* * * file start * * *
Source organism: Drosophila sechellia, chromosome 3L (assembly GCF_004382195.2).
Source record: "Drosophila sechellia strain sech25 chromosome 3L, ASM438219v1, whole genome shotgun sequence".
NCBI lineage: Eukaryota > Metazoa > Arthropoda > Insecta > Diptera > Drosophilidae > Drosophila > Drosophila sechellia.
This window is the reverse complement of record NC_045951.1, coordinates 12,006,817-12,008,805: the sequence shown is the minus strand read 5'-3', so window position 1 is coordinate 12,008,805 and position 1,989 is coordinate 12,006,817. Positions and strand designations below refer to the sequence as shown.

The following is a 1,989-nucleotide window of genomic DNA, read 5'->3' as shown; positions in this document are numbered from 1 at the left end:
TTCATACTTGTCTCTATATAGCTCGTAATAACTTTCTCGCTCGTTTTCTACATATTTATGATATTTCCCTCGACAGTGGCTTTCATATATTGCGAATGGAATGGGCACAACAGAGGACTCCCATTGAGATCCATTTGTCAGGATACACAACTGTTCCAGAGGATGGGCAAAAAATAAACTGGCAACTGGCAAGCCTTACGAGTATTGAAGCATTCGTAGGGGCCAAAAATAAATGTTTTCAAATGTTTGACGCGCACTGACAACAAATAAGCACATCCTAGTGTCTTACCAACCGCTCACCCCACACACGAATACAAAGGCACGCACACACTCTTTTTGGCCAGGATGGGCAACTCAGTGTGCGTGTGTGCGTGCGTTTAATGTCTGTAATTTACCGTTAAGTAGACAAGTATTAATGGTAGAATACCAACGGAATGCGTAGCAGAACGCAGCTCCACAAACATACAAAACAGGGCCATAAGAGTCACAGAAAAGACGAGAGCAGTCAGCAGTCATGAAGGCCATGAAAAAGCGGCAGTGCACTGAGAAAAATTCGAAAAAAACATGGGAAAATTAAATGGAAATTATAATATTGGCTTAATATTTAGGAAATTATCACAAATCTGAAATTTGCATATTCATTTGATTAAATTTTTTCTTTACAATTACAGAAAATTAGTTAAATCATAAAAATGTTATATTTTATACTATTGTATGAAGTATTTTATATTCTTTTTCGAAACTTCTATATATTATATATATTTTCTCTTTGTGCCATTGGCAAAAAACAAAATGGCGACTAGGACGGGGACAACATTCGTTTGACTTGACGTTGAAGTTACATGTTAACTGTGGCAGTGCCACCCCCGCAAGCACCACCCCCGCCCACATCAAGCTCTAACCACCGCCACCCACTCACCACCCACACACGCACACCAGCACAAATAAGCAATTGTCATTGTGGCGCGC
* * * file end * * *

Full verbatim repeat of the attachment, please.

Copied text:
Source organism: Drosophila sechellia, chromosome 3L (assembly GCF_004382195.2).
Source record: "Drosophila sechellia strain sech25 chromosome 3L, ASM438219v1, whole genome shotgun sequence".
NCBI lineage: Eukaryota > Metazoa > Arthropoda > Insecta > Diptera > Drosophilidae > Drosophila > Drosophila sechellia.
This window is the reverse complement of record NC_045951.1, coordinates 12,006,817-12,008,805: the sequence shown is the minus strand read 5'-3', so window position 1 is coordinate 12,008,805 and position 1,989 is coordinate 12,006,817. Positions and strand designations below refer to the sequence as shown.

The following is a 1,989-nucleotide window of genomic DNA, read 5'->3' as shown; positions in this document are numbered from 1 at the left end:
TTCATACTTGTCTCTATATAGCTCGTAATAACTTTCTCGCTCGTTTTCTACATATTTATGATATTTCCCTCGACAGTGGCTTTCATATATTGCGAATGGAATGGGCACAACAGAGGACTCCCATTGAGATCCATTTGTCAGGATACACAACTGTTCCAGAGGATGGGCAAAAAATAAACTGGCAACTGGCAAGCCTTACGAGTATTGAAGCATTCGTAGGGGCCAAAAATAAATGTTTTCAAATGTTTGACGCGCACTGACAACAAATAAGCACATCCTAGTGTCTTACCAACCGCTCACCCCACACACGAATACAAAGGCACGCACACACTCTTTTTGGCCAGGATGGGCAACTCAGTGTGCGTGTGTGCGTGCGTTTAATGTCTGTAATTTACCGTTAAGTAGACAAGTATTAATGGTAGAATACCAACGGAATGCGTAGCAGAACGCAGCTCCACAAACATACAAAACAGGGCCATAAGAGTCACAGAAAAGACGAGAGCAGTCAGCAGTCATGAAGGCCATGAAAAAGCGGCAGTGCACTGAGAAAAATTCGAAAAAAACATGGGAAAATTAAATGGAAATTATAATATTGGCTTAATATTTAGGAAATTATCACAAATCTGAAATTTGCATATTCATTTGATTAAATTTTTTCTTTACAATTACAGAAAATTAGTTAAATCATAAAAATGTTATATTTTATACTATTGTATGAAGTATTTTATATTCTTTTTCGAAACTTCTATATATTATATATATTTTCTCTTTGTGCCATTGGCAAAAAACAAAATGGCGACTAGGACGGGGACAACATTCGTTTGACTTGACGTTGAAGTTACATGTTAACTGTGGCAGTGCCACCCCCGCAAGCACCACCCCCGCCCACATCAAGCTCTAACCACCGCCACCCACTCACCACCCACACACGCACACCAGCACAAATAAGCAATTGTCATTGTGGCGCGC